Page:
• In Belgrade, Koca Popovic dies, one of the greatest figures in partisan and political circles of Socialist Yugoslavia.
• Sarajevans find water using a divining rod.
• Under UN supervision, a meeting is held between a working group comprised of military representatives from the Armed Forces of BiH and the Bosnian Serb Army.
• Sarajevo Mayor Muhamed Kresevljakovic returns from a tour. On that occasion he says: “If ships from Spain arrive in Ploce, and the Croatian side allows transport, Sarajevans could have 300 tons of potatoes." He brings a bag of letters from Ljubljana to Sarajevans.
• UNPROFOR headquarters is returned to Sarajevo.
• One of the military negotiators of the Bosnian Serbs, General Gvero, asks the UN organizations to open up roads for 60,000 Serbs to leave Sarajevo.
• Commander of the BiH Armed Forces, Sefer Halilovic, sends a message to Sarajevo: "Instead of continuously walking (strolling) on the streets, it would be better if you would sit at home and from home knit sweaters and socks for those who are defending us."
• Bosnian passports are beeing issued in limited numbers.
• Geneva, October 29, 1992.
- At the Geneva negotiations on Bosnia a proposal is made to divide the country into seven to ten provinces within its existing borders;
- The central government would have responsibility for foreign affairs, defense, government, international trade, and taxes for the central government;
- Education, cultural institutions, radio programs and a host of other issues would be the responsibility of the provinces.
• Razija Colic, a film professional, loses both of her legs while trying to rescue a film archive from fires caused by the shelling.
• A transit visa is introduced for Croatia.
Imagine driving through streets with no street lights (which are torn down or not working), without any traffic signs (for they are gone), without any attention paid to pedestrians, with a maximum speed across the crossroads and other dangerous spots. People are driving recklessly in both directions. No one pays any attention to crashes. Broken cars are being abandoned easily and damage is being negotiated in quick conversations. This is the war with the biggest civilian motor pool. The war is being waged in Audis, in BMWs, in Mercedes and VW Golfs, as well as in expensive yuppie jeeps. The Sarajevo car of 1992 is a GOLF DIESEL It is painted in military camouflage, and has no windows. It is entirely covered by nylon, foils, tin, cardboard and hardboard. Its fenders have been ruined, it is full of holes made by bullets, has no lights. Depending on the taste of a driver, or of his girlfriend, lights are covered with tapes in different colors: red, blue, green, all for a night drive in the city which is totally dark. Driving is fast and dangerous. There are no rent-a-car services. You rent a car with a driver - former taxi-driver-and you pay 100 DM per day.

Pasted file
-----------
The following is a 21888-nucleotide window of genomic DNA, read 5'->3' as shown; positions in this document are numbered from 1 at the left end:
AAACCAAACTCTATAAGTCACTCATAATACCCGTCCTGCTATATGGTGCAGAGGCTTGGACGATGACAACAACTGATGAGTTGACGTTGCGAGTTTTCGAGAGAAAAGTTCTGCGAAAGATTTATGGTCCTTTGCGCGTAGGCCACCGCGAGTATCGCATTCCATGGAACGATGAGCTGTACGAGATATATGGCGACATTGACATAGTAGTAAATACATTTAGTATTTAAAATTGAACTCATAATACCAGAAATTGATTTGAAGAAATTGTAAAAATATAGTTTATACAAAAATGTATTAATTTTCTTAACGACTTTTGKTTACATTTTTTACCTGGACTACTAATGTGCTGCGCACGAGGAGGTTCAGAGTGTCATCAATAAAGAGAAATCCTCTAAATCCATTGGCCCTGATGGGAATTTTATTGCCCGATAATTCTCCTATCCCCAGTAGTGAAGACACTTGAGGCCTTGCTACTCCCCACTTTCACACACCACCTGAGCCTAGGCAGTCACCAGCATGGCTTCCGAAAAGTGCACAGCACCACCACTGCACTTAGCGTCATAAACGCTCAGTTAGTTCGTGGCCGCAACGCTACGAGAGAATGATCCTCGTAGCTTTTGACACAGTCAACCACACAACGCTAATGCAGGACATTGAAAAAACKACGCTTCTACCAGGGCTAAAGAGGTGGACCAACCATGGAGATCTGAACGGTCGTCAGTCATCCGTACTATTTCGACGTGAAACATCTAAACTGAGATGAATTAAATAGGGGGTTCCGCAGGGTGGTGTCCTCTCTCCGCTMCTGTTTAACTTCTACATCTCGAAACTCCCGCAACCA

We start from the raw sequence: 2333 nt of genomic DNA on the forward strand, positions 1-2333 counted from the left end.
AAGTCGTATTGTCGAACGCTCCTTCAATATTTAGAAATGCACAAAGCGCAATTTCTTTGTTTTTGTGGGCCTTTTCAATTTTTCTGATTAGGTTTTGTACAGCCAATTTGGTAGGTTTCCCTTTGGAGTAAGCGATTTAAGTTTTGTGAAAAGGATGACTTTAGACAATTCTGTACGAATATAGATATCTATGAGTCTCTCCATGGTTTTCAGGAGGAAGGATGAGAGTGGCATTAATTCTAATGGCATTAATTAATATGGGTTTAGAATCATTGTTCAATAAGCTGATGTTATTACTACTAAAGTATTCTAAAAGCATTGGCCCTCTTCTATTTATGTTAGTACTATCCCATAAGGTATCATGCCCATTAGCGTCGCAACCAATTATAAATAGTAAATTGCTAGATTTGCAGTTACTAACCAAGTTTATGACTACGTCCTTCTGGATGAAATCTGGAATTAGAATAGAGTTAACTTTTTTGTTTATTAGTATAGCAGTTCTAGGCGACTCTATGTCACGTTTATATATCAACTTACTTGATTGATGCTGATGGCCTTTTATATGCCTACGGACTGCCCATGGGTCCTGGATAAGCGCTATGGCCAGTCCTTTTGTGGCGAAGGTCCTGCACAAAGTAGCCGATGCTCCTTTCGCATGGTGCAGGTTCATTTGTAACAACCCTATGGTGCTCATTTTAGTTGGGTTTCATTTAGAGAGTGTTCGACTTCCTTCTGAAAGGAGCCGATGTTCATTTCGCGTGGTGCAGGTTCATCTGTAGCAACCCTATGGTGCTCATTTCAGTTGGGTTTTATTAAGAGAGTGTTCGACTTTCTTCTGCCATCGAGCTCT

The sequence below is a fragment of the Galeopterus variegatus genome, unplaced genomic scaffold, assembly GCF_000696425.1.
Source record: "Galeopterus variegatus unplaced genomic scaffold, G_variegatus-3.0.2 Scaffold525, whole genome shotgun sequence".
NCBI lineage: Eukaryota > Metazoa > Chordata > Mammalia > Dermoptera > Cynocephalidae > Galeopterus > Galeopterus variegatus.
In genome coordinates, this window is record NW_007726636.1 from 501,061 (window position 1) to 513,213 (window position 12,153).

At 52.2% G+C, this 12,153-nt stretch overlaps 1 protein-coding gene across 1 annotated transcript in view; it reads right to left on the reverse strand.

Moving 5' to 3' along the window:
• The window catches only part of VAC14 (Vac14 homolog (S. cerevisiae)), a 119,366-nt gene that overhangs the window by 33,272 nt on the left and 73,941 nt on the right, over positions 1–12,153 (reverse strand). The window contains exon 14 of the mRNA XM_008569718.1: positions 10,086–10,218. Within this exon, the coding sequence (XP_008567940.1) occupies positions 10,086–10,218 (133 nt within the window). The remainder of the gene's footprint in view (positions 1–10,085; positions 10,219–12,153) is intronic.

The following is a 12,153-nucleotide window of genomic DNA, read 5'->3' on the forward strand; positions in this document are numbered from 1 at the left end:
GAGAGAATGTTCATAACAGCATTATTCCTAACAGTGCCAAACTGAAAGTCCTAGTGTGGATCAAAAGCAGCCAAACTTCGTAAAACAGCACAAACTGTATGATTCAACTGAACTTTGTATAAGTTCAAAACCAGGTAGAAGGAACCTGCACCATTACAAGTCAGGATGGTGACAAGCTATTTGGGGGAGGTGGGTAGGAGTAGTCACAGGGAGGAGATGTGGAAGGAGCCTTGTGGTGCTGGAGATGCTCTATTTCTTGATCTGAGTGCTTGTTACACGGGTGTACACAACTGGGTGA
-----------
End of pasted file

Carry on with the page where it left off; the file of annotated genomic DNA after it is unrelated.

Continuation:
City transportation - trams, buses, vans, trolleys, cable rail-way-does not exist. Sometimes rarely, you can see double buses but only until October, almost half of a year after the war had started. A bus is running between Alipasino polje to the French Hospital (it was once military), in case it gets fuel from UNPROFOR. When the fuel is gone, passengers leave the bus and continue on foot. Cars are running, if run by or for officials. Most were taken away form private owners, with or without, a receipt, especially if they ran on diesel. New models appeared, home-made armored cars which look like moving closets, only with a hole in front of the driver. They are slow, shaky and loud.
Bicycles - which were never too popular in this hilly terrain - are being rediscovered and put to use.
Shopping carts are now used for the transportation of water canisters, of coal and wood. Renting is not too expensive.
Taxis do not exist.
Parking is advised only on spots protected from grenades and thieves. Such places are scarce. Whole cars are stolen, but their parts are not safe either: wheels, fuel, batteries, seat-covers, lights.
Gas stations are not working. Fuel can be found at UNPROFOR, and on the black market where the price per liter is 15 DM. You can get five liters of oil in exchange for a porno video - very appreciated by the Ukrainian members of the UN forces. Don’t expect that the gas or petrol are going to be of good quality.
Car-repair, exclusively arranged through connections. There are no visible signs where repairmen are working. But they exist.
As early as the first year of the siege the official statistics showed that the number of vehicles fell from 105,000 to 5,000; of the 200 city transportation routes there remained one and of the 6,000 city transportation vehicles there remained 60. In May 1992 the city Public transportation depot was shelled and a great number of buses, trams and trolley buses were destroyed. The trolley buses stopped operating. A few buses and trams, provided there was fuel and electricity, took to the streets where they became favorite targets. The VW Golf cars, made in Sarajevo before the war, were the most widely used means of transportation. Due to the high speeds and a great number of drivers without driving licenses a poster appeared during the first months of the siege: DRIVE CAREFULLY, DON’T GET KILLED IN VAIN. It also informed the citizens that THERE WERE 300 DEAD AND INJURED in traffic accidents. White UN vehicles, which killed several Sarajevans, were the most frequent sight on the streets.